Mimi-Rose is taking shape as a sharp, almost too direct contrast to Hannah: she’s self-assured, confident, pulled together, she gives TED talks, and she doesn’t need saving, mothering, or to be carried by a shirtless Adam through the streets while suffering a mental health emergency. She’s so self-sufficient, she tells Adam, it didn’t occur to her to let him know about the abortion until after the fact.

Part of the beauty of this episode is watching that carefully constructed façade that is Mimi-Rose crack a little. In fact, everyone cracks a little in this episode.

We start out seeing Hannah on an upswing—life seems to be good after the breakup with Adam. She’s keeping calm and carrying on, beginning with landing a job as a sub at St. Justine, where she nails the role of cool teacher keeping it current. Then, in the teacher’s lounge, she meets fellow educator Fran, a good-looking, affable guy who smoothly leads the conversation to a drinks invite that night.

When Hannah accepts, and later confides to Elijah that the breakup with Adam served a purpose—clearing her path to marry Fran—it looks like she’s now back in the game and maybe even fine with the breakup. So much so that when she and Fran continue to hit it off over drinks and she casually suggests they head to an art show she wanted to see that might be shitty, you don’t necessarily see what’s coming.

What’s coming is that the art show is Mimi Rose’s (and is, in fact, shitty), and Hannah has pulled a pretty pathological move showing up immediately with a new beau in tow, proclaiming that it’s fine because they are all part of the same big friend group.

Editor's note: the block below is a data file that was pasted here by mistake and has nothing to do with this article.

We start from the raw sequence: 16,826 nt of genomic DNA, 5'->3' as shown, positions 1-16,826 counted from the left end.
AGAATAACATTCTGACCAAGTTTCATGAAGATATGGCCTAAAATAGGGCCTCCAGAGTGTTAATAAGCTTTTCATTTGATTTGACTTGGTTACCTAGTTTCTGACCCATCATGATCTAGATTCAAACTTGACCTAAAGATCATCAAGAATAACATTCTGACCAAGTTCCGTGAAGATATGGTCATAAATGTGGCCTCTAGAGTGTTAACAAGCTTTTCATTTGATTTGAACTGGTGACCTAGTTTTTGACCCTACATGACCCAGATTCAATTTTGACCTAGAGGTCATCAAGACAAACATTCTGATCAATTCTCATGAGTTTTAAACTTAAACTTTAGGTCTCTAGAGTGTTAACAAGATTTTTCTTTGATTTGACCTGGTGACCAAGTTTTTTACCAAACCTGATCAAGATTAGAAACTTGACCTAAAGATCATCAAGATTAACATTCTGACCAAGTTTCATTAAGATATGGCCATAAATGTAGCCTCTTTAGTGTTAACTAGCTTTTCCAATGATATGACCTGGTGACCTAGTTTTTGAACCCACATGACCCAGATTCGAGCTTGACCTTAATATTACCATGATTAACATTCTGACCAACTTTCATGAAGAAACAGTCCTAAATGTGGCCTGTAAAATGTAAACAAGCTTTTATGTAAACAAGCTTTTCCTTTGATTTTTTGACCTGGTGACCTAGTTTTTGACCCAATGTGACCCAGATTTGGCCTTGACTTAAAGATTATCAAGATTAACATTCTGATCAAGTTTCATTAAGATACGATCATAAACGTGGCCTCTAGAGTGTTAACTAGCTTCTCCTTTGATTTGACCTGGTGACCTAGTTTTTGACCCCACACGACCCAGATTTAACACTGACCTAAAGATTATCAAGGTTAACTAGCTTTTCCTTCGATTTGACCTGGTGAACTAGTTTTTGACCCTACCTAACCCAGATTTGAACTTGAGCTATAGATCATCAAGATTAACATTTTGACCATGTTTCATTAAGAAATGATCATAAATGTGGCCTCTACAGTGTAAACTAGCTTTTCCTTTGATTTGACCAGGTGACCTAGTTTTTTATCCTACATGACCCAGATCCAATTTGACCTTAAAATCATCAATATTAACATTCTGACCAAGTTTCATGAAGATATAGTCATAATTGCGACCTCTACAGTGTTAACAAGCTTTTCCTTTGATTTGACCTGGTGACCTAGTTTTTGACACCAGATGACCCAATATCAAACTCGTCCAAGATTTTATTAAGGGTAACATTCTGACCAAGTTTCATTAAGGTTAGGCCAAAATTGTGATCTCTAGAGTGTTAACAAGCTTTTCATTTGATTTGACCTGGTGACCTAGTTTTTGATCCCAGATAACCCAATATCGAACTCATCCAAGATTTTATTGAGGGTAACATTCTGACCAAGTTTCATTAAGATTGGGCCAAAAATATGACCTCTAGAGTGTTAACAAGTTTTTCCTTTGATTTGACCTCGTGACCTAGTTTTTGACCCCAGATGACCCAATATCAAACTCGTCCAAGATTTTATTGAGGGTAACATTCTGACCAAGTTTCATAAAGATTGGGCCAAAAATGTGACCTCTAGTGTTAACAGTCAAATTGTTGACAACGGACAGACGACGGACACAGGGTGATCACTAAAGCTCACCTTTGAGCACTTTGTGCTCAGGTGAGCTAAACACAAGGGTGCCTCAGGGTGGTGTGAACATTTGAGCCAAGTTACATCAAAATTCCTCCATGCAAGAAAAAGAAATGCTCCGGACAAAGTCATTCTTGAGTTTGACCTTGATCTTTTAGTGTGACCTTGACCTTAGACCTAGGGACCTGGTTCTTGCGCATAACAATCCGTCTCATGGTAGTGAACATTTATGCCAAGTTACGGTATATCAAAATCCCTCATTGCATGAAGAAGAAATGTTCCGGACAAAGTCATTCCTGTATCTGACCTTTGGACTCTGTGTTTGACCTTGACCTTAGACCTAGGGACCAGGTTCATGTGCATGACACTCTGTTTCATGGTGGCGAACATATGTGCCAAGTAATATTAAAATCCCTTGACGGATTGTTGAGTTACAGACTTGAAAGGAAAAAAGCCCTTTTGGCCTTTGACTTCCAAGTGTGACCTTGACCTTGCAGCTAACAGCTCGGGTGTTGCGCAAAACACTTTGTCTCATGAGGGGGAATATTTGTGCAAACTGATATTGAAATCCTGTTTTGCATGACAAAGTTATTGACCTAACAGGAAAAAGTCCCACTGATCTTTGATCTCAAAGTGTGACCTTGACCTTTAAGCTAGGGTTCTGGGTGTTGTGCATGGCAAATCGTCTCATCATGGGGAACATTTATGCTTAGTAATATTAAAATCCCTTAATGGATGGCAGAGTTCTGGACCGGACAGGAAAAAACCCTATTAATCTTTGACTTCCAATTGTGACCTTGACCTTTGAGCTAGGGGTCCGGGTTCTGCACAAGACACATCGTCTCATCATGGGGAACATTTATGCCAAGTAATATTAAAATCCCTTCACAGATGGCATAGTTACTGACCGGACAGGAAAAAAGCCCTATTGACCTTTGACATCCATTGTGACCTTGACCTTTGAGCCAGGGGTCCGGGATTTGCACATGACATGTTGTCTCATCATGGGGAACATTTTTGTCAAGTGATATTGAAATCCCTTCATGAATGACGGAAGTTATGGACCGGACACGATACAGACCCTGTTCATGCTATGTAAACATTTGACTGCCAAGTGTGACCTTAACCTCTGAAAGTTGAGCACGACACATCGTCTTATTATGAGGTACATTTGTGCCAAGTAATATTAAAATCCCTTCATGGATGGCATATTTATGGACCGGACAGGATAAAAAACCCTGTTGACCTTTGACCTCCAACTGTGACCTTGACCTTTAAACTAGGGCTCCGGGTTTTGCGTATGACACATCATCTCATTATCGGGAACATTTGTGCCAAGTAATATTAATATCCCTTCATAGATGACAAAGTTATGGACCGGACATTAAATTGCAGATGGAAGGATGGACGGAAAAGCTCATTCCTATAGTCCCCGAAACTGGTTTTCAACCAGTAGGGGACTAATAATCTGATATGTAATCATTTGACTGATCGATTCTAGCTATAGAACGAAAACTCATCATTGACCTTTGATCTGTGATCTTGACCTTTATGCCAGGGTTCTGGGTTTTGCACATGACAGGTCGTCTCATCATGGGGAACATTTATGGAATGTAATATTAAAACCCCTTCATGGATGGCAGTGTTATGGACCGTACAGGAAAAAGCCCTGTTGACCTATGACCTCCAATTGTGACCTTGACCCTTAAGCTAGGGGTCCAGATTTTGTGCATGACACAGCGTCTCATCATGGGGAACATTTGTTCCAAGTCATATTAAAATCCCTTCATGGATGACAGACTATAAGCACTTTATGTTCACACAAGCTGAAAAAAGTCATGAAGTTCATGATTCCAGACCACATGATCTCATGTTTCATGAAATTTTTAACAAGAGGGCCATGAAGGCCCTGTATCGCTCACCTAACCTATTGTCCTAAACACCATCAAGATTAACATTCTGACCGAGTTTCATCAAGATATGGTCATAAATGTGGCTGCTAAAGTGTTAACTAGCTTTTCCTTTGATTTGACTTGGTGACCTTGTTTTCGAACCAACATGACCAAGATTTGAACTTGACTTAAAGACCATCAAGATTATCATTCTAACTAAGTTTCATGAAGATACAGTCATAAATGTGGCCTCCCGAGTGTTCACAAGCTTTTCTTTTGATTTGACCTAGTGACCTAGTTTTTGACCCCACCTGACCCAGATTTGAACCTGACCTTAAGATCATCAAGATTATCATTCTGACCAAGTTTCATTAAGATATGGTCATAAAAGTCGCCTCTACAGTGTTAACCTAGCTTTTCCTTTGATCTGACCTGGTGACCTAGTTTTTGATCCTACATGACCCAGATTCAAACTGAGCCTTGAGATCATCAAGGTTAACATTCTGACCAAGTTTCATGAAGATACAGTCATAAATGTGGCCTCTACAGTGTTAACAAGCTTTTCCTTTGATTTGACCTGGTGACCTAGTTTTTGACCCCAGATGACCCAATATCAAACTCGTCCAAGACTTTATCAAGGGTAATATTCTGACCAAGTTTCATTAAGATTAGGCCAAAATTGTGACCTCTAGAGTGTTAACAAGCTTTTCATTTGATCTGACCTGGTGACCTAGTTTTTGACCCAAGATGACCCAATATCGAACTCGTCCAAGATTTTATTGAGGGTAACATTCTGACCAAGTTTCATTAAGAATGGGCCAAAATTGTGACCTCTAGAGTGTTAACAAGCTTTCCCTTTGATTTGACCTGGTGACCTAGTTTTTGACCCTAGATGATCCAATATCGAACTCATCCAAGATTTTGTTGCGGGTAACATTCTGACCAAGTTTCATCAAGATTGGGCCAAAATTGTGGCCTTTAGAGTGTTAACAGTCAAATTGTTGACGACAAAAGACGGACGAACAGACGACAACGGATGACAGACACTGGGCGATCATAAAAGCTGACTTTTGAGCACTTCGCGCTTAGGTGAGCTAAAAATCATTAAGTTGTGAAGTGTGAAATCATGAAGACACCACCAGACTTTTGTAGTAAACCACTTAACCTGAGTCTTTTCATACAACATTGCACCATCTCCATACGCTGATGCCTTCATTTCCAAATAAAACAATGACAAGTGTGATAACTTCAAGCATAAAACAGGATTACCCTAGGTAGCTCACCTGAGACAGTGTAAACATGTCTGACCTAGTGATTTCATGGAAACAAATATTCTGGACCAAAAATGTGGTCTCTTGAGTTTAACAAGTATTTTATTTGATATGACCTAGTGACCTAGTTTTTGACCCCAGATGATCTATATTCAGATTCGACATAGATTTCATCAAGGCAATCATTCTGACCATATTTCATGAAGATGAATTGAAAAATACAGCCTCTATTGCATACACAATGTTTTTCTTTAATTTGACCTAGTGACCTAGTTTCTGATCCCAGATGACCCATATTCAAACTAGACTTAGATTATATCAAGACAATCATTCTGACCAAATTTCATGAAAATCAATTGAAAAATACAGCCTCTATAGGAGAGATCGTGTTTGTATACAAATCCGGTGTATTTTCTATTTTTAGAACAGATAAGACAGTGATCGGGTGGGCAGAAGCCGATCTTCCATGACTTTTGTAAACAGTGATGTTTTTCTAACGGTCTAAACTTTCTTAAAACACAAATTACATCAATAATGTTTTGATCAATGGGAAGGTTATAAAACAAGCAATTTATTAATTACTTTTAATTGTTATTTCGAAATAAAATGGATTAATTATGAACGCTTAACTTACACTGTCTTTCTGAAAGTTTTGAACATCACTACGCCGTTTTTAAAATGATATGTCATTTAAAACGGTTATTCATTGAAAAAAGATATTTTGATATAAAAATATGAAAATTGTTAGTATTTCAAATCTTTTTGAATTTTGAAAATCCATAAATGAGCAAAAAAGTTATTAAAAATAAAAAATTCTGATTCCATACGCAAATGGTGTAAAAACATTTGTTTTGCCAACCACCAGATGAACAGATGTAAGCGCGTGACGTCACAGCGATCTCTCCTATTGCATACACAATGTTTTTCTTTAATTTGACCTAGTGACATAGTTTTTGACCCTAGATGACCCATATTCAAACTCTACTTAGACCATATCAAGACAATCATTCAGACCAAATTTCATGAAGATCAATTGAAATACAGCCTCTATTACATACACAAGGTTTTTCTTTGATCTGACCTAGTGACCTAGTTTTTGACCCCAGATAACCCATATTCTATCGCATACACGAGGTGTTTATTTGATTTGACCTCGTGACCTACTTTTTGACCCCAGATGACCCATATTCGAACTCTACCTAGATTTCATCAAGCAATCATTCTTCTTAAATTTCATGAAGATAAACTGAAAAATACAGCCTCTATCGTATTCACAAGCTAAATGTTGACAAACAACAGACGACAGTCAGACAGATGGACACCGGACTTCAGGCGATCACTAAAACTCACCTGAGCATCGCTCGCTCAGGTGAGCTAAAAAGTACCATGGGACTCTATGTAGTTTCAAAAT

It’s not fine. Adam is hostile; Fran quickly realizes he’s a pawn and then bails; Mimi-Rose’s ex Ace shows up, acting suspiciously charming, and Mimi-Rose suggests they all head to the after-party, but not before everyone pretends to be sophisticated again. The foursome split, boys and girls, into separate cab rides to the party, because Mimi Rose wants Adam to get to know Ace, who is a big part of her life. This is where things take a delicious turn.

By delicious I mean in part, the turn you expect: Ace confesses he is playing a waiting game, acting the part of friend but planning on reclaiming his status as Mimi-Rose’s significant other. He tells Adam as much. And then there’s a turn you may not expect: As the scene moves to a bodega and then a Laundromat, we learn that Mimi-Rose has a shapeshifting quality about her, and that her willingness to include Hannah so openly is less about her ability to transcend normal human jealously, and more about her desire to manipulate people and feelings to a desired outcome. They hash it out in a back and forth with penetrating honesty: Hannah accuses Mimi of stealing Adam. Mimi asks Hannah if she’s more upset because she gave up on Adam or because she gave up on art. Burn.